- Insurance companies: It’s unclear why insurance companies use credit in their decisions but the fact they do is very clear. The lower your credit score, the higher your premiums will be. For whatever reason, their actuaries have determined that lower scores mean more claims.
- Landlords: Landlords have been checking credit scores and histories since the beginning of time because they’re essentially “lending” you the value of rent each month. If you’re unable to regularly meet other obligations, you might not be able to make rent and that’s a problem. This same logic applies to service contracts, like cable or cell phone service.
Have a poor credit score? Credit scores under 620 are often considered sub-prime loans, and come with more risk to the lender. Borrowers with credit scores in this range often pay substantially higher interest rates. If you fall below the sub-prime loan cutoff limit, it may be best to try and improve your credit score before applying for a loan. You may find it easier to obtain a loan and the terms will likely be better.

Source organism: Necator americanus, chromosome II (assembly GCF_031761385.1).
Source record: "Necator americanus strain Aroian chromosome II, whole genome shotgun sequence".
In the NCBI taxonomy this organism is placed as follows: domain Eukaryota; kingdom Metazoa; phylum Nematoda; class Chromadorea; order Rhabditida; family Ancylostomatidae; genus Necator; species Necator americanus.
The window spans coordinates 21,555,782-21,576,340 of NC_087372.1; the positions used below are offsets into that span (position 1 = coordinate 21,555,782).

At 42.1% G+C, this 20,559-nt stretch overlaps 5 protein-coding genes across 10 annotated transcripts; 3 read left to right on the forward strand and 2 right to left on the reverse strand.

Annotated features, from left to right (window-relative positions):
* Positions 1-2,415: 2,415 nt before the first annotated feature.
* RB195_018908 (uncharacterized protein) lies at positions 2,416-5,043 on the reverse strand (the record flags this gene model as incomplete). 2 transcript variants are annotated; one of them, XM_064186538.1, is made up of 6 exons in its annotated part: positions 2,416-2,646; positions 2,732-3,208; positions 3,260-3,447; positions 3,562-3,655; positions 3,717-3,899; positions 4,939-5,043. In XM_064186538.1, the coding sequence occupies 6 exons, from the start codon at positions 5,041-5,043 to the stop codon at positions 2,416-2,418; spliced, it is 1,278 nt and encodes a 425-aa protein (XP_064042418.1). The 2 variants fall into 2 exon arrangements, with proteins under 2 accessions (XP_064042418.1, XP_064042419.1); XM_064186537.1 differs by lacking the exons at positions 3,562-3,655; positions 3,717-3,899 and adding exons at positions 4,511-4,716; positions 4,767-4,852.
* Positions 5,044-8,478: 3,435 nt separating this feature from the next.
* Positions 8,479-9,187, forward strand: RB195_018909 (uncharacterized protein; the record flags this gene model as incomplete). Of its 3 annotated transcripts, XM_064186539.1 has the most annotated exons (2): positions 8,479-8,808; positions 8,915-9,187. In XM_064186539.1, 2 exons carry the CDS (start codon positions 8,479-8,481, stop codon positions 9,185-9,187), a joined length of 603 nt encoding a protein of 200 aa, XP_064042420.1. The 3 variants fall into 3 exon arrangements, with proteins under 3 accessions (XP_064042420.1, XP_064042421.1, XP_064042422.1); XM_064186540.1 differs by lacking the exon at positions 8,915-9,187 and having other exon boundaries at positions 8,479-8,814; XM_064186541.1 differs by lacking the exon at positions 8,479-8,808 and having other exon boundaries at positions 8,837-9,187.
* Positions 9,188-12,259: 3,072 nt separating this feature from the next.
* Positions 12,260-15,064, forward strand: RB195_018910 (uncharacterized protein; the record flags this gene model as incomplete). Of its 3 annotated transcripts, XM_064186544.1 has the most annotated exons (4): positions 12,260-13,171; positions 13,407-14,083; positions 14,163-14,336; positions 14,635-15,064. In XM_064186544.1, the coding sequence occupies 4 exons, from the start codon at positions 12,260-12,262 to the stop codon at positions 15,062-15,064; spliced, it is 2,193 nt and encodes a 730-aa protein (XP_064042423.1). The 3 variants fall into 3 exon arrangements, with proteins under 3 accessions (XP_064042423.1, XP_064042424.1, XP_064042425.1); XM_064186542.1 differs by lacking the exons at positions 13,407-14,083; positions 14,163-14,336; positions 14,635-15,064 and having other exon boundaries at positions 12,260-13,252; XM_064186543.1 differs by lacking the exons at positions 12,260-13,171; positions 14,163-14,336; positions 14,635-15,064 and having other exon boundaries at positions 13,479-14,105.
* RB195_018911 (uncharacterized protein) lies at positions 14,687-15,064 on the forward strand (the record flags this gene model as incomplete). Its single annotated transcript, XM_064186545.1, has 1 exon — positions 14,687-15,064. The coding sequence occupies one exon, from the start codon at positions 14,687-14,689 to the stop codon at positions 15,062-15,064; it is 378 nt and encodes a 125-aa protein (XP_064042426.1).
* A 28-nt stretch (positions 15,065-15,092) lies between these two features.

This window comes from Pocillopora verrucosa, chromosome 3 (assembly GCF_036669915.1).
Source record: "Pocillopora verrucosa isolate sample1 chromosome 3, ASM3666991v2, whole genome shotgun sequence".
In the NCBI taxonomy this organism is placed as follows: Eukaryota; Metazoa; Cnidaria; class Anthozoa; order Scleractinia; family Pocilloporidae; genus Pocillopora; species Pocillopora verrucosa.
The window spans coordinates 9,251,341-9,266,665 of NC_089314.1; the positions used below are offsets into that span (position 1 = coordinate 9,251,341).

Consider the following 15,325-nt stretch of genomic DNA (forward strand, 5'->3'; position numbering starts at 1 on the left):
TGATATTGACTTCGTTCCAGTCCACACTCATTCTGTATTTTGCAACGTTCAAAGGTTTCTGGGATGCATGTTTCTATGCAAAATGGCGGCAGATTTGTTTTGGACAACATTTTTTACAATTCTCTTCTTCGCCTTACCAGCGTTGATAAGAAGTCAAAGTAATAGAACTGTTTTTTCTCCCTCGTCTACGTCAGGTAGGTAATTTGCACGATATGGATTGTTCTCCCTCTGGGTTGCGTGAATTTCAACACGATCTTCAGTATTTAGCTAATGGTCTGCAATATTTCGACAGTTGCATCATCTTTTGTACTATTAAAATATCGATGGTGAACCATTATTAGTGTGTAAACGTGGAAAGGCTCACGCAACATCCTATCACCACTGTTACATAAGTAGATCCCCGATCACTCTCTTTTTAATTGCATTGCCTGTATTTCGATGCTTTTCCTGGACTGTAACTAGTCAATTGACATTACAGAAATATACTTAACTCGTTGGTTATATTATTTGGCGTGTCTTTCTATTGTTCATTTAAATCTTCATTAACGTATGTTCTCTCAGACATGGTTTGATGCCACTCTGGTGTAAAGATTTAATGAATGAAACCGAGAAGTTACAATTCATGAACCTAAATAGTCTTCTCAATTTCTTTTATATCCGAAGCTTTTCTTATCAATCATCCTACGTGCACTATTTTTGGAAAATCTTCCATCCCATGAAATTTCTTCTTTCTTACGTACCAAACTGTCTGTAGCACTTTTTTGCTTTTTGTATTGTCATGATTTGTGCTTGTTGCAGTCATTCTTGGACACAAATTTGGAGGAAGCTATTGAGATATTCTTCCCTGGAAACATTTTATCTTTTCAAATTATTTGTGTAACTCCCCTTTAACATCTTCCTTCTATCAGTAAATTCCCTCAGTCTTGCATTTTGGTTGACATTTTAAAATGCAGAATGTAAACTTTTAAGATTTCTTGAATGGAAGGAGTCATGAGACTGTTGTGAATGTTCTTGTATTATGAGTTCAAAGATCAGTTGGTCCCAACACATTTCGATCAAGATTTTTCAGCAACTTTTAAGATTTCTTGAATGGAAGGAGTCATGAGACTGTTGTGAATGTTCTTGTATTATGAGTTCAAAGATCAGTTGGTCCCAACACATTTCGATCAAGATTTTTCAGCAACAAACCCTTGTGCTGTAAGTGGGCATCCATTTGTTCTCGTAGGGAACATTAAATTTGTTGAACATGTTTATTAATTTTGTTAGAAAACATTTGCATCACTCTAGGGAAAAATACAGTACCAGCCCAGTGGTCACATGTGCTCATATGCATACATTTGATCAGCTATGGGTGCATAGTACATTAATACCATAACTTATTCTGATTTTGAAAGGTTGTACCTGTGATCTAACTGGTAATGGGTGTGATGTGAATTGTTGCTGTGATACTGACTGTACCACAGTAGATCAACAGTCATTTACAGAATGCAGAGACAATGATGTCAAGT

Remember, not all is lost. As we mentioned above, you can almost always find someone to give you a loan if you need one. You will see a difference in the terms of the loan, though. You may be required to pay a larger down payment or higher interest rates to get the loan you are seeking.
Like it or not, your credit score plays an important role in your ability to obtain a loan, the amount of available credit you can carry, and the interest rates you will pay. If you are considering applying for a loan in the near future it is probably a good idea to know your credit score and try to improve it before applying for the loan.